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However, Eagle Prime's huge size advantage turned out to be an unforeseen yet key variable in the fight. "When we met in that warehouse in Japan, that was the first time we ever saw their robot," Oehrlein said. "We just had a way bigger, more powerful robot. I don't think there's anything that they could have done short of disrupting our electronics somehow."
But that wasn't all that the contestants discovered. It was only after the first battle that the true costs of their endeavor could be fully understood. The entire three-round match, which was gripping yet oddly anti-climactic, had taken just three minutes and twenty-four seconds. Yet it cost MegaBots roughly $5,000 just to replace the bumpers that were damaged when Kuratas charged Eagle Prime in the third round. Based on the devastation that Eagle Prime's chainsaw exacted upon Kuratas, Suidobashi's repair costs were probably much higher. And all of that was nothing compared to the cost of disassembling, transporting, and reassembling the giant robots across the ocean, along with the costs of travel and accommodations for the 12-member MegaBots crew, the two pilots included. Oehrlein said those costs approached $100,000.
Since the battle, which was recently awarded a Guinness World Record in the category of "Largest Robots to Fight," other potential competitors from several countries have expressed interest in building a fighting robot or creating a challenge of their own. Perhaps most prominently, MegaBots has been called out by the makers of a Canadian robot named Robo Dragon, a giant, diesel-powered, car-eating, fire-breathing dragon.
"There are a number of teams around the world that are interested in fighting. The tricky part is financing it," said Oehrlein, who cited no less than three different teams in China he'd be excited to fight if given the opportunity. "We're considering things like 'Do we just build all the robots ourselves or do we have a bunch of teams build them?' The advantage of building all the robots yourselves is you can get economies of scale and control how the events look and feel a little bit better. But then you lose a little bit of uniqueness in the robots. What people especially like about BattleBots is they get to see all their favorite teams come up with these creative designs and it's kind of like a 'may the best design win' type of thing."
By itself, a robot fighter can be constructed for about $500,000, Oehrlein said. But the total costs of this line of work are significantly higher. Even with $3.85 million in seed capital from corporations such as Autodesk and assorted venture capital firms, MegaBots now finds itself needing additional capital to make its long-term goal a reality.
"We can definitely build incredible robots, we can make some great YouTube videos and we can get some attention, but now we need the expertise on the team and the capital to turn this into a global touring phenomenon," said Oehrlein, who estimates that a sum in the $50 million range might be necessary to make a robot-fighting league self-sustaining. "It takes a lot of investment to get to that point. But it requires an investor with an incredible vision to invest meaningful amounts in something that is only starting to generate interest and traction."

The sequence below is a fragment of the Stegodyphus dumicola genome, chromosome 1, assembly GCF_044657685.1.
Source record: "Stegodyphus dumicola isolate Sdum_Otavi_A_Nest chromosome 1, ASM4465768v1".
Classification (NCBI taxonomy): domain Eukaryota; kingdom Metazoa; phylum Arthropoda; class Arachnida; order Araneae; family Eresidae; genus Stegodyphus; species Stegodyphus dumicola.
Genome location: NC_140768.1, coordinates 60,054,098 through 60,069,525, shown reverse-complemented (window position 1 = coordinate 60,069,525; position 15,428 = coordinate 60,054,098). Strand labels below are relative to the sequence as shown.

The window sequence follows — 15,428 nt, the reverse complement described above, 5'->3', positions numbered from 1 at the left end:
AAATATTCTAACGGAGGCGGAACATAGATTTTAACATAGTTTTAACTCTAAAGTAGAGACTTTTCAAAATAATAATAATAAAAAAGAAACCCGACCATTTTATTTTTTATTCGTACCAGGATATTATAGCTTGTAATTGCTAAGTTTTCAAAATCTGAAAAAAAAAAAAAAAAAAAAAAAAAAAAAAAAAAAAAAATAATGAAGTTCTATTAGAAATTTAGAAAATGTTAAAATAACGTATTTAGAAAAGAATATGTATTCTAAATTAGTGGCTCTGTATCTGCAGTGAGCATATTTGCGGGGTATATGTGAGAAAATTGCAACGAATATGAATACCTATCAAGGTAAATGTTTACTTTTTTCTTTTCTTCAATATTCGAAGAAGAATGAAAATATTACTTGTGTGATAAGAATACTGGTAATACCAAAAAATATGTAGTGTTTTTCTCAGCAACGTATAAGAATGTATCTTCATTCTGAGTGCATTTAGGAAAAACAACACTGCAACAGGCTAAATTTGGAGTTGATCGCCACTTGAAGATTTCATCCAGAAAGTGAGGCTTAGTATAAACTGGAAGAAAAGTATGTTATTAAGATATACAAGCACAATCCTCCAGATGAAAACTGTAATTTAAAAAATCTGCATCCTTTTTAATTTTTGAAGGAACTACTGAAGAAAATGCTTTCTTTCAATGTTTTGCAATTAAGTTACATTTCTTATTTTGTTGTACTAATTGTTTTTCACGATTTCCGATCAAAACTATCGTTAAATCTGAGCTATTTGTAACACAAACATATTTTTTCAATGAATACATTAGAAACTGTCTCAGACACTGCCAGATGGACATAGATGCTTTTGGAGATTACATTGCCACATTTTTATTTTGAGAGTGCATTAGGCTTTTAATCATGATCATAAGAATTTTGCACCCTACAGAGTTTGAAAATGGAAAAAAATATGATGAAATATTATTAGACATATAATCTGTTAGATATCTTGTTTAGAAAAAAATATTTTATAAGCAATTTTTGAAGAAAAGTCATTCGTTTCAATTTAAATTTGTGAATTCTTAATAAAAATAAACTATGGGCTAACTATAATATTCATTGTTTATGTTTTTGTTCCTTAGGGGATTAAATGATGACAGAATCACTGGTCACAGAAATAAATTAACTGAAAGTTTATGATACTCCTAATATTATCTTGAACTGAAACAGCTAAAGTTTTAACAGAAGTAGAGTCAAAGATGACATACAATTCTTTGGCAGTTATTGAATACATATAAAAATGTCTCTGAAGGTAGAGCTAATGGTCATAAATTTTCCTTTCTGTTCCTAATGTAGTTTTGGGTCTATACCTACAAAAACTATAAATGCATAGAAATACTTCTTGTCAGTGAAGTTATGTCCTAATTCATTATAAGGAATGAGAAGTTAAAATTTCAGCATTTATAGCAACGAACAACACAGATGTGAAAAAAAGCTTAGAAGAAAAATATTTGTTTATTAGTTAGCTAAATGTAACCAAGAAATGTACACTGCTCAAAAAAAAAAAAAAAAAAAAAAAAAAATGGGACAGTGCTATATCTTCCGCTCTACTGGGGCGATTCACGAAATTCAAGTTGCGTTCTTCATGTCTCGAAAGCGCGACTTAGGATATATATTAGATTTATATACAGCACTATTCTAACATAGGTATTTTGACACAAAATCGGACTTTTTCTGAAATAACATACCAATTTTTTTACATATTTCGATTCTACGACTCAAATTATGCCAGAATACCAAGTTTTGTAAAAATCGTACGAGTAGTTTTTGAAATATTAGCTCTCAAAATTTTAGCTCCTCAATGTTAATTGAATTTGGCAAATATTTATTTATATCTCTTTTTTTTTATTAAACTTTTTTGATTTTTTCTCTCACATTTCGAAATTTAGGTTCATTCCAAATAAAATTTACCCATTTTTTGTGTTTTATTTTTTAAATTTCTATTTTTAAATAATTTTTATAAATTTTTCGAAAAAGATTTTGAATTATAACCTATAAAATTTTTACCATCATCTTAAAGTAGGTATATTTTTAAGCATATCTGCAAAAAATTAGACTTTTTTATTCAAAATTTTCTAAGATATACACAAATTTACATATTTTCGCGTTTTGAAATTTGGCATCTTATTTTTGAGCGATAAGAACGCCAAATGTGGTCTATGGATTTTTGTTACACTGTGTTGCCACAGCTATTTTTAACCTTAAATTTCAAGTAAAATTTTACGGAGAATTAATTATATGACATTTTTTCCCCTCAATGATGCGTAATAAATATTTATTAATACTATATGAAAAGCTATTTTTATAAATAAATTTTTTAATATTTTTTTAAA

Now that Oehrlein is more cognizant of these challenges, his company has entered a period of restructuring. Cavalcanti parted ways with MegaBots in 2018 to build aquatic robots at Otherlab and his own new startup, Breeze Automation. Oehrlein, meanwhile, has made some money investing in apartment buildings, conceding that it's a steadier vocation than MegaBots, while only taking up a fraction of his time. The time away from MegaBots has allowed him to put some things in perspective. "I haven't made any plans for a vacation yet," he said, "but they can be useful for disconnecting from the day-to-day and assessing things from a 10,000 foot view."
Looking ahead, MegaBots plans to branch out and create additional income streams before it builds more robots, Oehrlein said. Sponsorships, event appearances, lines of both toys and apparel, a MegaBots video game, and reality shows involving the pilots and pit crews are all on the drawing board. The company has been able to raise more than $700,000 in appearance fees, alongside paid rides, YouTube ad revenue, sponsorships, paid appearances on TV shows, merchandise sales, and video licensing. In the meantime, Bay Area residents can help the cause by backing MegaBots on the fundraising website Patreon, Patreon.com/MegaBots.
MegaBots still needs to figure out whether its vision is economically sustainable. It may or may not be the company that ultimately makes a giant robot-fighting league come to life. But it wouldn't be for lack of trying. MegaBots laid the groundwork and paved the way. And whether its finds the resources it needs or others pick up where the original duo left off, giant fighting robots have arrived. And if MegaBots gets its way, Oehrlein and Cavalcanti's dream could come true: a world where one of the entertainment options on a Saturday night includes your favorite giant robot fighting its opponents to the roar of tens of thousands.